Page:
The growth of the Greens and the liberals, on top of the breakdown in bipartisan hegemony, opens up a scenario for the creation of a new coalition to govern Europe. This will be reflected most palpably in the election of the new European Commission and, most important of all, its president.

5. The First Woman President of the European Commission?

Traditionally, candidates from the EPP (Manfred Weber) and the S&D (Frans Timmermans) would be the favorites to assume the presidency of the Commission. But at a moment when the two chief formations have lost their absolute majority, this logic is collapsing. If Weber, a German, thought that the EPP’s victory would lead him to the presidency, he was wrong. Instead, a bona fide Game of Thrones has broken out in the European Union.

As a result, S&D’s Timmermans called for a progressive alliance to shut out the EPP, while Spanish prime minister Pedro Sánchez and Macron met in Paris, presumably to concretize a social-liberal alliance between the parties of the S&D, the liberals, and the Greens. This alliance was concretized in the campaign itself and symbolized by the presence of socialists such as Portuguese prime minister Antonio Costa at a campaign rally for Macron’s European Renaissance in Strasbourg, bringing together all the main liberal parties. If Macron’s preferred candidate has been the European Union’s chief Brexit negotiator Michel Barnier, publicly praised for his role in the negotiations with London, it seems that Margrethe Vestager, the European Union’s current Competition Commissioner, may be able to count on more support to become the next Commission president. Thus, the end of the two great political families’ hegemony may leave us with a new president being appointed in the style of the Danish TV political drama Borgen, in which Birgitte Nyborg, the leader of a small centrist party, rides an unruly coalition to power.

Spanish prime minister Sánchez’s role in all of this is not insignificant. We must remember that the Spanish Socialists (PSOE) are the largest S&D party in the European Parliament and that Spain is, perhaps, the most important country governed by socialists in all of Europe. Thus, the PSOE bloc will be decisive in the gestation of any alliance with the liberals — and it is from this point of view that we should understand his trip to Paris. Sánchez’s visit sends a clear message in favor of a European alliance stretching from Macron to Greek prime minister Alexis Tsipras.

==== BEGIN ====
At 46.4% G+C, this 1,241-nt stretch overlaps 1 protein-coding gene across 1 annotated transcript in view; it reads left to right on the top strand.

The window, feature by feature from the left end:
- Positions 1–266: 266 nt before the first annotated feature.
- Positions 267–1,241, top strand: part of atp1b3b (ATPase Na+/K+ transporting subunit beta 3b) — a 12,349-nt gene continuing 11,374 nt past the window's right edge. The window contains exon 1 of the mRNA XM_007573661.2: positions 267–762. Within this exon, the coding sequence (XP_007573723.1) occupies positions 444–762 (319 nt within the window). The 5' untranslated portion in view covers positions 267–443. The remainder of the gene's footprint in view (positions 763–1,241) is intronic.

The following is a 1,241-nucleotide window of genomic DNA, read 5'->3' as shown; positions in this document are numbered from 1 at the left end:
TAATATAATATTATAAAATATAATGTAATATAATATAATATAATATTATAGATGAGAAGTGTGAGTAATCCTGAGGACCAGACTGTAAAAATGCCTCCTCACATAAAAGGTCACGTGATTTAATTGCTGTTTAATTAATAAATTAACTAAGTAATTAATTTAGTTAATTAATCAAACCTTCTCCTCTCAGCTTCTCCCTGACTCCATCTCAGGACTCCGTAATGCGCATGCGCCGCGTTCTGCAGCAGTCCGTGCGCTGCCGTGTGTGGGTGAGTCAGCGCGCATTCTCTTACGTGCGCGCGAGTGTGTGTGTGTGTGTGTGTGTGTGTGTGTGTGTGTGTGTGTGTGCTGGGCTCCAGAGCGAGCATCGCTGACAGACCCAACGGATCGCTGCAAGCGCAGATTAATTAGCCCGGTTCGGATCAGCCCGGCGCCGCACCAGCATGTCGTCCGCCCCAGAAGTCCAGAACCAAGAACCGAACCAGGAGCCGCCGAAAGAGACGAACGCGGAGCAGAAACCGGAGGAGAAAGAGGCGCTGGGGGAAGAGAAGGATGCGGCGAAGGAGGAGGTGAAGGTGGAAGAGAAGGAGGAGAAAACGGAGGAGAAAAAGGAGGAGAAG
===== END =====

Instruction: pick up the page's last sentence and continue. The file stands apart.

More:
This alliance would not only pursue a new grand coalition — making no change with respect to neoliberal austerity and the EU’s security imperatives — but would also assert Sánchez’s role in dividing up the most important posts in the next European Commission. However, this European alliance would also surely be reflected in Spain’s own politics, in the aftermath of that country’s general election on April 28 and the ongoing debate over potential governmental deals. An alliance with the liberals in Europe could open a path to its reproduction in multiple regions and cities in Spain, and — who knows? — maybe even in the central government.

6. Germany Always Wins

Gary Lineker, one of the best center forwards for England in the 1980s, once said “Football is a simple game. Twenty-two men chase a ball for ninety minutes and at the end, the Germans always win.” This can be read as a metaphor for the EU, especially the “Germany always wins” part. So, the question is: what might Germany win if Weber drops out as a candidate for the European Commission?

To make out German chancellor Angela Merkel’s real game, we have to go back a year to Luis de Guindos’s election as vice president of the European Central Bank (ECB). Guindos’s rise was one piece of a strategy far more complex and important than giving a friend of Spain’s then-prime minister Mariano Rajoy a plum seat on the bank’s board. It formed part of a web of mutual interests that extended beyond control of any specific institution to the effective control of Europe’s administration. With this appointment, Merkel opened the way to securing the election of Jens Weidmann — the current president of Germany’s Bundesbank, and known as a neoliberal hawk — to the presidency of the ECB, a critical component of neoliberal European governance. And as a consequence of its quantitative easing policy, the ECB has probably become the most important EU institution, and its increased power is shielded by its supposed “autonomy.” This is all the truer given the potential for a recession in Germany.